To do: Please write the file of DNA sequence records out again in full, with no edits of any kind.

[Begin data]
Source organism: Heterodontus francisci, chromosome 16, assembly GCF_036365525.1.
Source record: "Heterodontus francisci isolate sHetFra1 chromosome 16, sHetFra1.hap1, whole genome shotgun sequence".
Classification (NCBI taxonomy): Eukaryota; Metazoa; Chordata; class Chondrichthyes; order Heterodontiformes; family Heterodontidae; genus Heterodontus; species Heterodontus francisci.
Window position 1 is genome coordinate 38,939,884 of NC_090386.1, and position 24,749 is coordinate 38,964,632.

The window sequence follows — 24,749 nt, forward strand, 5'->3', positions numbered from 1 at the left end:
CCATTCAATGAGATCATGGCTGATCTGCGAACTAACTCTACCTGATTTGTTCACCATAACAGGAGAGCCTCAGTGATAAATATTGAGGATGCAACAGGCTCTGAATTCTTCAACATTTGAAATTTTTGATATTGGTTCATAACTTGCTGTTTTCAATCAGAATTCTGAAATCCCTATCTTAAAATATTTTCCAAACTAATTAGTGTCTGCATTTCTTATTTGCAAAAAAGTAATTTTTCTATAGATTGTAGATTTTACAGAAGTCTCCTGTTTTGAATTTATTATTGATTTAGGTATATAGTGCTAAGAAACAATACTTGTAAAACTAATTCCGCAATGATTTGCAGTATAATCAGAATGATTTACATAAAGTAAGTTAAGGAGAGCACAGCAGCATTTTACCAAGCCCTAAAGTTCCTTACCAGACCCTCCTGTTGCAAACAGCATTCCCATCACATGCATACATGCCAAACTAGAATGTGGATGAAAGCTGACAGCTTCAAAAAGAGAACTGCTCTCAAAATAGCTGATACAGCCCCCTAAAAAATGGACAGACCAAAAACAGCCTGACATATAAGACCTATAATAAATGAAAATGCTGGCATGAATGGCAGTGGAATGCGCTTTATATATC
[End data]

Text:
Source organism: Heterodontus francisci, chromosome 16, assembly GCF_036365525.1.
Source record: "Heterodontus francisci isolate sHetFra1 chromosome 16, sHetFra1.hap1, whole genome shotgun sequence".
Classification (NCBI taxonomy): Eukaryota; Metazoa; Chordata; class Chondrichthyes; order Heterodontiformes; family Heterodontidae; genus Heterodontus; species Heterodontus francisci.
Window position 1 is genome coordinate 38,939,884 of NC_090386.1, and position 24,749 is coordinate 38,964,632.

The window sequence follows — 24,749 nt, forward strand, 5'->3', positions numbered from 1 at the left end:
CCATTCAATGAGATCATGGCTGATCTGCGAACTAACTCTACCTGATTTGTTCACCATAACAGGAGAGCCTCAGTGATAAATATTGAGGATGCAACAGGCTCTGAATTCTTCAACATTTGAAATTTTTGATATTGGTTCATAACTTGCTGTTTTCAATCAGAATTCTGAAATCCCTATCTTAAAATATTTTCCAAACTAATTAGTGTCTGCATTTCTTATTTGCAAAAAAGTAATTTTTCTATAGATTGTAGATTTTACAGAAGTCTCCTGTTTTGAATTTATTATTGATTTAGGTATATAGTGCTAAGAAACAATACTTGTAAAACTAATTCCGCAATGATTTGCAGTATAATCAGAATGATTTACATAAAGTAAGTTAAGGAGAGCACAGCAGCATTTTACCAAGCCCTAAAGTTCCTTACCAGACCCTCCTGTTGCAAACAGCATTCCCATCACATGCATACATGCCAAACTAGAATGTGGATGAAAGCTGACAGCTTCAAAAAGAGAACTGCTCTCAAAATAGCTGATACAGCCCCCTAAAAAATGGACAGACCAAAAACAGCCTGACATATAAGACCTATAATAAATGAAAATGCTGGCATGAATGGCAGTGGAATGCGCTTTATATATC